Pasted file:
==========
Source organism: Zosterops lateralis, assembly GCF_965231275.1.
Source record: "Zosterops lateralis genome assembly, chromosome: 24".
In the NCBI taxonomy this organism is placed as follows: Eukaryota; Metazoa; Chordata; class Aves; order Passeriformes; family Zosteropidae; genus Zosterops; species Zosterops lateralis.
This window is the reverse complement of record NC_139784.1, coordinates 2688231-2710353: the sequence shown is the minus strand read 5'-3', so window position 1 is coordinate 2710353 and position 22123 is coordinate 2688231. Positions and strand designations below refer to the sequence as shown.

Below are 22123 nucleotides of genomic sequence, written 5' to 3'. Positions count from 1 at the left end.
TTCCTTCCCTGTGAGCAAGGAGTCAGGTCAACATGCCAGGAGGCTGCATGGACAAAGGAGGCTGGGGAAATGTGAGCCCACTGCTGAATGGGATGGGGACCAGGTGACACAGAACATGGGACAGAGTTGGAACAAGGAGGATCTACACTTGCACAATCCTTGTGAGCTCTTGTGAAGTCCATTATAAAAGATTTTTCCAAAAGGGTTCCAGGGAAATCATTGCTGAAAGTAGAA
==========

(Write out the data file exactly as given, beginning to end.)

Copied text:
Source organism: Zosterops lateralis, assembly GCF_965231275.1.
Source record: "Zosterops lateralis genome assembly, chromosome: 24".
In the NCBI taxonomy this organism is placed as follows: Eukaryota; Metazoa; Chordata; class Aves; order Passeriformes; family Zosteropidae; genus Zosterops; species Zosterops lateralis.
This window is the reverse complement of record NC_139784.1, coordinates 2688231-2710353: the sequence shown is the minus strand read 5'-3', so window position 1 is coordinate 2710353 and position 22123 is coordinate 2688231. Positions and strand designations below refer to the sequence as shown.

Below are 22123 nucleotides of genomic sequence, written 5' to 3'. Positions count from 1 at the left end.
TTCCTTCCCTGTGAGCAAGGAGTCAGGTCAACATGCCAGGAGGCTGCATGGACAAAGGAGGCTGGGGAAATGTGAGCCCACTGCTGAATGGGATGGGGACCAGGTGACACAGAACATGGGACAGAGTTGGAACAAGGAGGATCTACACTTGCACAATCCTTGTGAGCTCTTGTGAAGTCCATTATAAAAGATTTTTCCAAAAGGGTTCCAGGGAAATCATTGCTGAAAGTAGAA